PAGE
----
Just how helpful is a television show in dealing with trauma?
Manjot Kaur // Contributor
With the ongoing war in Syria, the international refugee crisis has broken the record set in World War II and is still rising. In addition to those disappointing reports, the average length of refugee displacement is over 20 years. That’s 20 years of hoping to meet their basic needs of safety, security and survival. While most of us take these for granted, these psychological and safety needs may be missing from the life of a refugee child, leaving them deprived of the resources to cater to needs of love, belonging, esteem or self-actualization.
While hope of refugees returning to a safe home is yet to be accomplished, treatments and secondary solutions for the traumatic experiences of refugees are frantically being sought out by NGO’s worldwide. In 2016, the International Rescue Committee (IRC) teamed up with experts in children’s educational media at Sesame Workshop, where the creators of Sesame Street developed a strategy to help the youngest of the Arabic speaking refugee children cope with toxic stress. Children cover almost half of the total refugee population, and early childhood development (ECD) plays a crucial role in a child’s life as it sets the building blocks for their intellectual potential.
During this time the MacArthur Foundation set up a competition with a prize of $100 million to grant to an organization that was able to present an efficient solution towards the global refugee crisis, as deemed by their board of judges. TV show Ahlan Simsim (Arabic for “Welcome Sesame”), won the $100 million grant in 2018, with the proposed aim to handle “trauma, [and] toxic stress among refugee children in the Middle East,” as stated by the head of the IRC, David Miliband, in an interview with CBC News reporter Lesley Stahl.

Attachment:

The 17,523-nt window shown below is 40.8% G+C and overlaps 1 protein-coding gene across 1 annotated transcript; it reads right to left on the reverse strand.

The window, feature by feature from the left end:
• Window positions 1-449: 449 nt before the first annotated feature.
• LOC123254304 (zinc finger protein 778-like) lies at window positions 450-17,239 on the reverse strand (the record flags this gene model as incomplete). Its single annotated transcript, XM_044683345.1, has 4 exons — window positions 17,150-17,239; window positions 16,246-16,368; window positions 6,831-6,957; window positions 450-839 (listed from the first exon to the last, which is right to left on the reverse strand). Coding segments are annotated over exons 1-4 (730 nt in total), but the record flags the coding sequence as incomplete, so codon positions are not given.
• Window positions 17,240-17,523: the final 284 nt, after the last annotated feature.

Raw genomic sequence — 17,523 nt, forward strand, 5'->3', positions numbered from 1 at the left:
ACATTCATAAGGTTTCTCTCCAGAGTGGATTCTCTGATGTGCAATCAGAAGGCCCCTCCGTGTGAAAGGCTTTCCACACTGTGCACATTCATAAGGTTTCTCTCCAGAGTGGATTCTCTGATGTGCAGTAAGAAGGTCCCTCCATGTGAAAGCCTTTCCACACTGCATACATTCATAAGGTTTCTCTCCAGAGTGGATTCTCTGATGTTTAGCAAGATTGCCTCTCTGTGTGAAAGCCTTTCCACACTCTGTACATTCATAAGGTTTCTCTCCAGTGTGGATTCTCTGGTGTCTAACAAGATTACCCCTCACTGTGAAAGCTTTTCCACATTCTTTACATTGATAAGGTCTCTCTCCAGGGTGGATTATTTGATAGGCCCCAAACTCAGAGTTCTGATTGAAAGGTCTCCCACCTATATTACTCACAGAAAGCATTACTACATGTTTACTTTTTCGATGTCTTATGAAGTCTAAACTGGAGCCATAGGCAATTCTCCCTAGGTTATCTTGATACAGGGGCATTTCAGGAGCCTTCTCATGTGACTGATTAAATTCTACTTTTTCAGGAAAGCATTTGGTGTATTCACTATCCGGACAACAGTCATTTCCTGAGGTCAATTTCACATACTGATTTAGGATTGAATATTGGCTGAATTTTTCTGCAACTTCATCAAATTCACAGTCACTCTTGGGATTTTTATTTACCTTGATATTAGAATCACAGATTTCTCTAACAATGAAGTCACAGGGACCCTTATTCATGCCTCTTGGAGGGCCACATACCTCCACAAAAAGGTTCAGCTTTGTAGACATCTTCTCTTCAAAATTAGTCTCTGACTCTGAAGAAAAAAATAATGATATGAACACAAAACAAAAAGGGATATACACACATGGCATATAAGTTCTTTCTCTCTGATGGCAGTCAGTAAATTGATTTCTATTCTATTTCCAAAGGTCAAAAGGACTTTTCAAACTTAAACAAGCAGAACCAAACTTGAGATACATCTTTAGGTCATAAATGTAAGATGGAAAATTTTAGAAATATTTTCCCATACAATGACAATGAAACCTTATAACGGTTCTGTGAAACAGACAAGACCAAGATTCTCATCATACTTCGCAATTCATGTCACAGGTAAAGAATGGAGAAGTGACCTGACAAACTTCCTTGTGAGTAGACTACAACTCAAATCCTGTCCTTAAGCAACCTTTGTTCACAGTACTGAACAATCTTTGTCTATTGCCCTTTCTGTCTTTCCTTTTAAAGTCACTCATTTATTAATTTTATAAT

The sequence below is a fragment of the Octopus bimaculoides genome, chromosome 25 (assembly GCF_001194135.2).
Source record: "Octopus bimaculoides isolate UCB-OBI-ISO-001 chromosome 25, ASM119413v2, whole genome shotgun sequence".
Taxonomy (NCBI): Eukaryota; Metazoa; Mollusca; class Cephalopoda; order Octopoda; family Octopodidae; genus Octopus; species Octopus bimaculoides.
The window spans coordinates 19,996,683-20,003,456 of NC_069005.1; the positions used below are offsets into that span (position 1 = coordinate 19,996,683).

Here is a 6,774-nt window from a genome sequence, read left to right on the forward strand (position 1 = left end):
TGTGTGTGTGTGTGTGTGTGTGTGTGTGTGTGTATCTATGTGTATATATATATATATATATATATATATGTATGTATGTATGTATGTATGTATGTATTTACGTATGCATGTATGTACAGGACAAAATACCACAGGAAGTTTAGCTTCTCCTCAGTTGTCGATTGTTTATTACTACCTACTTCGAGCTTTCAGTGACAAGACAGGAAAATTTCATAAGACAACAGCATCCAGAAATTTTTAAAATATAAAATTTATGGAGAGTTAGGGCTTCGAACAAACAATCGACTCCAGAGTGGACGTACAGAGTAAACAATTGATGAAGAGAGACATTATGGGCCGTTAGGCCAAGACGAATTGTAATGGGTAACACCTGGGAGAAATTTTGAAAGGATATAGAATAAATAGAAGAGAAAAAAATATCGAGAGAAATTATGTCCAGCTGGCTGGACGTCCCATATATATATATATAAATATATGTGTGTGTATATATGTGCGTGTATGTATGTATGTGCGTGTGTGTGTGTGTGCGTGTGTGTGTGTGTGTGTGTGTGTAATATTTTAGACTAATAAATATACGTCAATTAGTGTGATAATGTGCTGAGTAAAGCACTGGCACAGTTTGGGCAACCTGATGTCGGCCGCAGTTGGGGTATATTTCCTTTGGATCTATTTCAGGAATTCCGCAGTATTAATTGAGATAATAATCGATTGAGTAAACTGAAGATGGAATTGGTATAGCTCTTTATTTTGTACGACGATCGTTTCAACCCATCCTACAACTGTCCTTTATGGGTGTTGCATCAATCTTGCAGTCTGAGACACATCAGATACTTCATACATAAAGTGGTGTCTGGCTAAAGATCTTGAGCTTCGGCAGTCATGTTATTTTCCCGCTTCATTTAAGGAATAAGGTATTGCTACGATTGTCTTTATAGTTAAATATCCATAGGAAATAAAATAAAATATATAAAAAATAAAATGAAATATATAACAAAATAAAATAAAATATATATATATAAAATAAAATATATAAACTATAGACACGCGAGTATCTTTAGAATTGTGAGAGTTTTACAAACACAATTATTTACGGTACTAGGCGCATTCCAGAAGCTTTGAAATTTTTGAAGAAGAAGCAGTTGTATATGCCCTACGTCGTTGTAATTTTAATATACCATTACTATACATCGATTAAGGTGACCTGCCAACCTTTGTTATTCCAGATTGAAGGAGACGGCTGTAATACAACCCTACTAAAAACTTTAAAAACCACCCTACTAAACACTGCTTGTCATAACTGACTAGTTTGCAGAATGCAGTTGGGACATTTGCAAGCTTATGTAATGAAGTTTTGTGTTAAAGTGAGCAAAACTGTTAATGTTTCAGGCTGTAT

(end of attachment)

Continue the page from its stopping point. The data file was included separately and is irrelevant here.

Because of the studies supporting the positive correlation of improvement in academic standing and watching Sesame Street, and the alarming lack of funding towards ECD for children of war torn areas from humanitarian aid, the creation of this TV show is innovative and forward thinking, and I am optimistic to see how it may evolve education through mass media.
A 1970’s study showed that children who had access to Sesame Street were far more likely to do better in school, and less likely to fall behind when compared to children who didn’t have Sesame Street on their home cable.
While mass media is a major component of the work carried out by this collaborative program, there is additional, direct support provided in the form of home visits by IRC educational facilitators. With the restrictions made by the Syrian government against humanitarian aid in Southern Syria, the program is optimistic in its hopes of reaching out to more than Northeast and Northwest Syria.
While critics of this show may point to the dilution of mass media as a crucial weak spot in the show’s impact, prioritizing children of displacement and of war torn countries, along with increasing awareness, may prove to have a sizable effect on the early development of these children, and give them the support needed for adversity faced in their lives.
Ahlan Simsim may not tackle the root problem of the Syrian war itself, nor do away with the game of chess being played at the expense of innocent civilians in the Middle East. However, the show offers a temporary solution for the stress placed onto the impressionable young minds of refugee children, and for that aim it is a step in the right direction.